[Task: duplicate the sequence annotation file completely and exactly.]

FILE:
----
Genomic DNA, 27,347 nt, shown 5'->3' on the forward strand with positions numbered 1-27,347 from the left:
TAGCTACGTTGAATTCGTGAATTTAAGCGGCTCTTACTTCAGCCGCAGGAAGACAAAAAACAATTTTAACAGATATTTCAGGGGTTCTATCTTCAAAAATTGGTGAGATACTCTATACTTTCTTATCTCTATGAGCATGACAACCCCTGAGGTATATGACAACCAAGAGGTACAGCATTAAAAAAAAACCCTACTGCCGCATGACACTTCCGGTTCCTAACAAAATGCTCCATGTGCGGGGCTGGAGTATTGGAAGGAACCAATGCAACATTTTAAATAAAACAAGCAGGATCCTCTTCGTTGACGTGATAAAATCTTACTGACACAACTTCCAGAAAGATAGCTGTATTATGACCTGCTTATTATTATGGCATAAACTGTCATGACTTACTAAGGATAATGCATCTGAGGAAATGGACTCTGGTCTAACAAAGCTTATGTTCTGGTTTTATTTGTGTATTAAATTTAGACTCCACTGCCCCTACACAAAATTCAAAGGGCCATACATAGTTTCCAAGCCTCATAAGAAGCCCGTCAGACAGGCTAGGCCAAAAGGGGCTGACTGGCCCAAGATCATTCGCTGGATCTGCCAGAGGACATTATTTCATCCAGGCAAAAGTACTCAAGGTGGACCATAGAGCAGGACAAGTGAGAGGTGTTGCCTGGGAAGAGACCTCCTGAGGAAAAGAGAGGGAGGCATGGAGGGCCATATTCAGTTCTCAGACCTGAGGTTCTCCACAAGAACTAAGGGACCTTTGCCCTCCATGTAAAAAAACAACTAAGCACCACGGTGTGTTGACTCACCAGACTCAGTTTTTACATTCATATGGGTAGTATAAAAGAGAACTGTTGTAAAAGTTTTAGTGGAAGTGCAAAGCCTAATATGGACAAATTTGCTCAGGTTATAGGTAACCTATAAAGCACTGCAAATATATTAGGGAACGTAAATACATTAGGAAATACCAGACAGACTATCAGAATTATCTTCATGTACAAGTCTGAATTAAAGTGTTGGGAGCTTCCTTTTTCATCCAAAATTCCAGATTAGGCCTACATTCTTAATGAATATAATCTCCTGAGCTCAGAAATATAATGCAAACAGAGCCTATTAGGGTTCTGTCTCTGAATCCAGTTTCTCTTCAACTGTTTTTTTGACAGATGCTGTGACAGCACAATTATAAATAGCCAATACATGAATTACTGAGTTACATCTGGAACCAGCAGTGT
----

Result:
Genomic DNA, 27,347 nt, shown 5'->3' on the forward strand with positions numbered 1-27,347 from the left:
TAGCTACGTTGAATTCGTGAATTTAAGCGGCTCTTACTTCAGCCGCAGGAAGACAAAAAACAATTTTAACAGATATTTCAGGGGTTCTATCTTCAAAAATTGGTGAGATACTCTATACTTTCTTATCTCTATGAGCATGACAACCCCTGAGGTATATGACAACCAAGAGGTACAGCATTAAAAAAAAACCCTACTGCCGCATGACACTTCCGGTTCCTAACAAAATGCTCCATGTGCGGGGCTGGAGTATTGGAAGGAACCAATGCAACATTTTAAATAAAACAAGCAGGATCCTCTTCGTTGACGTGATAAAATCTTACTGACACAACTTCCAGAAAGATAGCTGTATTATGACCTGCTTATTATTATGGCATAAACTGTCATGACTTACTAAGGATAATGCATCTGAGGAAATGGACTCTGGTCTAACAAAGCTTATGTTCTGGTTTTATTTGTGTATTAAATTTAGACTCCACTGCCCCTACACAAAATTCAAAGGGCCATACATAGTTTCCAAGCCTCATAAGAAGCCCGTCAGACAGGCTAGGCCAAAAGGGGCTGACTGGCCCAAGATCATTCGCTGGATCTGCCAGAGGACATTATTTCATCCAGGCAAAAGTACTCAAGGTGGACCATAGAGCAGGACAAGTGAGAGGTGTTGCCTGGGAAGAGACCTCCTGAGGAAAAGAGAGGGAGGCATGGAGGGCCATATTCAGTTCTCAGACCTGAGGTTCTCCACAAGAACTAAGGGACCTTTGCCCTCCATGTAAAAAAACAACTAAGCACCACGGTGTGTTGACTCACCAGACTCAGTTTTTACATTCATATGGGTAGTATAAAAGAGAACTGTTGTAAAAGTTTTAGTGGAAGTGCAAAGCCTAATATGGACAAATTTGCTCAGGTTATAGGTAACCTATAAAGCACTGCAAATATATTAGGGAACGTAAATACATTAGGAAATACCAGACAGACTATCAGAATTATCTTCATGTACAAGTCTGAATTAAAGTGTTGGGAGCTTCCTTTTTCATCCAAAATTCCAGATTAGGCCTACATTCTTAATGAATATAATCTCCTGAGCTCAGAAATATAATGCAAACAGAGCCTATTAGGGTTCTGTCTCTGAATCCAGTTTCTCTTCAACTGTTTTTTTGACAGATGCTGTGACAGCACAATTATAAATAGCCAATACATGAATTACTGAGTTACATCTGGAACCAGCAGTGT